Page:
In this tutorial, learn how to install a DIY mini split to bring heating and cooling to an indoor space.
Even if you don’t need a mini-split system now, the DIY installation tips covered in this project can help you decide if ductless mini splits are the right choice for you.
Tools & Material
- Mr Cool DIY-18-HP-230A
- Mr Cool Multi-Zone Mini Split System
- Ductless Air Wall Mount Bracket for Mini Spit
- Line Guard Set
- 3.5″ hole saw bit
- Magnetic I-Beam Level
- IR Thermometer and Laser
- Dewalt Heavy Duty Wrench
- Hex Wrench
MR COOL DIY Mini Split Installation Video
There are several things which are difficult to fully explain with words and images, so be sure to check out the video tutorial below.
Garage Workshop Heating and Cooling Systems
Shortly after purchasing my house, the AC unit in my detached garage workshop went out after 15 years of service.
Additionally, the replacement cost far exceeded the amount I wanted to pay.
After performing hours of research on ductless mini-splits, I decided to purchase and install a MRCOOL DIY 18k Mini Split as the heating and cooling system in my workshop.
The first level of my workshop serves as my workshop. My home office resides on the second floor.
Mr Cool Mini-Split Unit Features
I chose the Mr Cool DIY 18k ductless mini split system because of price, features, size, and ease of installation.
The refrigerant lines are pre-charged with R410A refrigerant. As a result, this eliminates the need to hire a hvac technician for a professional installation.
The features of the Mr Cool DIY mini split supported my needs based on the following factors:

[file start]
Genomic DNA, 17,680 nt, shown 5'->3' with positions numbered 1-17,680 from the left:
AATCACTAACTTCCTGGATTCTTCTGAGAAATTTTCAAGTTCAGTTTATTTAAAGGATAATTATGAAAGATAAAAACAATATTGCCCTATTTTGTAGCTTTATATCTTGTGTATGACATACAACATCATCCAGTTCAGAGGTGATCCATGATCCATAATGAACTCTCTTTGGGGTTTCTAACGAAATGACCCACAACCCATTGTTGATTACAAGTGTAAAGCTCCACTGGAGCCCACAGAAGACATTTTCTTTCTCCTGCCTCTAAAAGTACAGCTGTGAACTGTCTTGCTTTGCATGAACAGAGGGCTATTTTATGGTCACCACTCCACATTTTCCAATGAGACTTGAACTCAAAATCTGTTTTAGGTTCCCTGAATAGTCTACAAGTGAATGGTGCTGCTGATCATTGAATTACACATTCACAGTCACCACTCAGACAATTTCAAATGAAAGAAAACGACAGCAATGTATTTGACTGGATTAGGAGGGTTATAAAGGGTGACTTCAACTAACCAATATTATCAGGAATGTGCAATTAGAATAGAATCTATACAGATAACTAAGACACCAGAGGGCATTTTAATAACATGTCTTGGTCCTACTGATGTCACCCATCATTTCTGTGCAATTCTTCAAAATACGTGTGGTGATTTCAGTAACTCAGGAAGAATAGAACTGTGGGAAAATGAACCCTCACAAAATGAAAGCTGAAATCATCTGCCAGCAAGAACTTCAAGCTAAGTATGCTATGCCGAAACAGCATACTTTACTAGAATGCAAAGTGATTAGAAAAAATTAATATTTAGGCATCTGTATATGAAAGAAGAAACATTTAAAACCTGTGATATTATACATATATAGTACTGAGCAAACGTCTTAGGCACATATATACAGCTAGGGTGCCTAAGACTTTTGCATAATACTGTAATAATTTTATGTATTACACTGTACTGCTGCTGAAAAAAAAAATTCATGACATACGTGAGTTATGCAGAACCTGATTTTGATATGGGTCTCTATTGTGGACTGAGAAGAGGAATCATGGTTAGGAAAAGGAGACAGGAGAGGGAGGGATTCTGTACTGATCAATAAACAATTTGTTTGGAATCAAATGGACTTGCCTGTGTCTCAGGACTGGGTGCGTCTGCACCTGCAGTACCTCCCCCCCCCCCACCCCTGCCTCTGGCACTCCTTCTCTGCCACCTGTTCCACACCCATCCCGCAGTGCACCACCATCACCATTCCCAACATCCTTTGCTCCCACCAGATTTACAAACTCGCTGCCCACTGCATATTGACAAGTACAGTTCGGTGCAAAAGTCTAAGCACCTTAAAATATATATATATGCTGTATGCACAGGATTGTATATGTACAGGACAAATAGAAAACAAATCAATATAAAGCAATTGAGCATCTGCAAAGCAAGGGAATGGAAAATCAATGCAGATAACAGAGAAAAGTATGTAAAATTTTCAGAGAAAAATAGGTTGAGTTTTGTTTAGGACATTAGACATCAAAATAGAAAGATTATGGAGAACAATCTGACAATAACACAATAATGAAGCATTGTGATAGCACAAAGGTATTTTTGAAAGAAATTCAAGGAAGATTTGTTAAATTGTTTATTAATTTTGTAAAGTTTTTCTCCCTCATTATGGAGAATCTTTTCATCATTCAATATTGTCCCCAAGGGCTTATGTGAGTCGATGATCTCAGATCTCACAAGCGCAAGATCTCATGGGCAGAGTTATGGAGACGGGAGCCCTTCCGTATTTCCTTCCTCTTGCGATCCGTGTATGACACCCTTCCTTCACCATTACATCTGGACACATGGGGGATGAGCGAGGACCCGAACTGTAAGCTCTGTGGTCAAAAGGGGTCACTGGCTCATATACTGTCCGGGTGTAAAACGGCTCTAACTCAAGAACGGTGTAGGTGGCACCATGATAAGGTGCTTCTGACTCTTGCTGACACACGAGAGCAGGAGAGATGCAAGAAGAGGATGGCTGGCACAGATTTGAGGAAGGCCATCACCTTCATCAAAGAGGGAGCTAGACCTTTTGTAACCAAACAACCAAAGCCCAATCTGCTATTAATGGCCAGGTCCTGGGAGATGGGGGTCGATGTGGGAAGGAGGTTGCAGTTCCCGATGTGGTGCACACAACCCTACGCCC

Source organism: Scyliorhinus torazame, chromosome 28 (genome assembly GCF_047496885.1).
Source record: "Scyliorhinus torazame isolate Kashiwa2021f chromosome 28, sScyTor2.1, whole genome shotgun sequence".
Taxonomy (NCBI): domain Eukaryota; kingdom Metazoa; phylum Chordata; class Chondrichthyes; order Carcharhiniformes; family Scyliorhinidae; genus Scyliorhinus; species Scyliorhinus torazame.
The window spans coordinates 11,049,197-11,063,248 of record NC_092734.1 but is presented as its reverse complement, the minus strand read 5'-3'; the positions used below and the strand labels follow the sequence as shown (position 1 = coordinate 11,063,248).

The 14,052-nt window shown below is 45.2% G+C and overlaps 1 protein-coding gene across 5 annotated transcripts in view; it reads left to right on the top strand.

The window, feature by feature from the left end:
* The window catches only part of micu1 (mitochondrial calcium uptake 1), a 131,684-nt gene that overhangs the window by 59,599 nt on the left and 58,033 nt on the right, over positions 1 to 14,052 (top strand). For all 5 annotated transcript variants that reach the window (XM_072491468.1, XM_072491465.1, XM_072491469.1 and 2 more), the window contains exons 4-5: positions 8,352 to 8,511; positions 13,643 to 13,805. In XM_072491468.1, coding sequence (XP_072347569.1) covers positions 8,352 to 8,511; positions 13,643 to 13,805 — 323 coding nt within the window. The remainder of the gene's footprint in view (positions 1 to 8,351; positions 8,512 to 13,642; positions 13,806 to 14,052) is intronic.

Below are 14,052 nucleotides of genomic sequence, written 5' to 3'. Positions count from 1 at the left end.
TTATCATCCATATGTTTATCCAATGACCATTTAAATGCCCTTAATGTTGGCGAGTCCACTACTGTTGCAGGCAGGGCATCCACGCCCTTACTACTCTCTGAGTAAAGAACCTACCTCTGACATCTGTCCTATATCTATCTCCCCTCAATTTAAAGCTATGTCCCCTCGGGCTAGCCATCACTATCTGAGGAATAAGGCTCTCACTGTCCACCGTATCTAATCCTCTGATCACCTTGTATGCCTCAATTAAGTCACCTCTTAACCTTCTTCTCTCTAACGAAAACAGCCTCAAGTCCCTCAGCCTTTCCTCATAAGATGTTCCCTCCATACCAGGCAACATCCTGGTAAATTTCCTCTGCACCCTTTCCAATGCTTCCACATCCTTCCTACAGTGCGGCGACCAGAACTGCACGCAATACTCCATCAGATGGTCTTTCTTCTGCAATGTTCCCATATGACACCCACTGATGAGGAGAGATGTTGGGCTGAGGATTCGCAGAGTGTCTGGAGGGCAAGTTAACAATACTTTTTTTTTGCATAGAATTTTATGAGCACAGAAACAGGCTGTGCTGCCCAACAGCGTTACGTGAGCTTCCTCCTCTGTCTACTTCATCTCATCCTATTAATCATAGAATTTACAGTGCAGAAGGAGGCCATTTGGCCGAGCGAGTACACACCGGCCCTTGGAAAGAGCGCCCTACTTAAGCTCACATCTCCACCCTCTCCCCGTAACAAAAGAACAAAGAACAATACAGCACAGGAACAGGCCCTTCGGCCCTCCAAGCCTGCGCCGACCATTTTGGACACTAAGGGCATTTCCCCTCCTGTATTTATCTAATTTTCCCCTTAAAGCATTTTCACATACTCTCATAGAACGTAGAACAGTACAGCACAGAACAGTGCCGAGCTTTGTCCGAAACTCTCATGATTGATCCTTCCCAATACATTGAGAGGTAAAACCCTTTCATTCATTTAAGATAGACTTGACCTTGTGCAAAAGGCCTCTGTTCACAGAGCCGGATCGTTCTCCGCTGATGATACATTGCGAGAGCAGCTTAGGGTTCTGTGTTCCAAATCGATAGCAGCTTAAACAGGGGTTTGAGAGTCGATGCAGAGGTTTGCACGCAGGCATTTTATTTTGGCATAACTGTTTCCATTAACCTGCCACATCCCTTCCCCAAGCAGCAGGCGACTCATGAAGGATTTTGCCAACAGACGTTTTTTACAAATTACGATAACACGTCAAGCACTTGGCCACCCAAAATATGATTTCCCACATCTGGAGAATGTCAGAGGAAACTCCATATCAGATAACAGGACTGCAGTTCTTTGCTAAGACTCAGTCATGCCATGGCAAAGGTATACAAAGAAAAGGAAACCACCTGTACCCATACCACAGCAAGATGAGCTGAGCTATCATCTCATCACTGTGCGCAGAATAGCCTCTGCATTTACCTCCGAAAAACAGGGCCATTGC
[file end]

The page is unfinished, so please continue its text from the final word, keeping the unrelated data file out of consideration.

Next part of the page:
- Low Noise: 57dBA decimal rating.
- Dual heat pump and AC unit.
- Refrigerant leakage detection system ensures the system operates efficiently without degradation due to corrosion.
- WiFi adapter allows it to be connected to the Internet and controlled remotely via an app.
- Warranty: 7 year compressor and 5 year parts.
- Variable Speeds
- Louver Position Memory and Swinging capability.
- No Duct Work like a traditional hvac system
Single Zone System vs Multi-Zone System
Mr Cool sold only single zone systems for individual rooms at the time of this article.
In turn, I installed 2 separate units – one for upstairs (home office) and one for downstairs (workshop).
As of 2020, Mr Cool now sells multi-zone systems.
Multi-zone ductless heat pumps allow a single outdoor compressor to control multiple indoor units in various rooms.
Multi-zone mini splits make it reasonable to consider a complete replacement of a traditional central air conditioning unit.
DIY Mini Split Price
The total price for the Mr Cool DIY Mini Split was $1,457.00 plus $50.00 for the wall mounting bracket.
In total, the price was $1457.00 before tax as of 2017.
I received multiple quotes from HVAC professionals on installing a similar unit and the prices ranged from 2.5 to 3 times more than the Mr Cool DIY mini split.
HVAC Professional Installation
First of all, there are many advantages to hiring professional hvac technicians to install a mini split or conventional central air conditioner. In fact, I hire hvac professionals to perform routine maintenance on my traditional air conditioning and heat units for my main home.
In my case, I do not consider my workshop or home office critical living space. As a result, I decided the DIY mini split was worth a try.
Ultimately, reputable HVAC professionals guarantee their installation, support manufacturer warranties, and provide service agreements.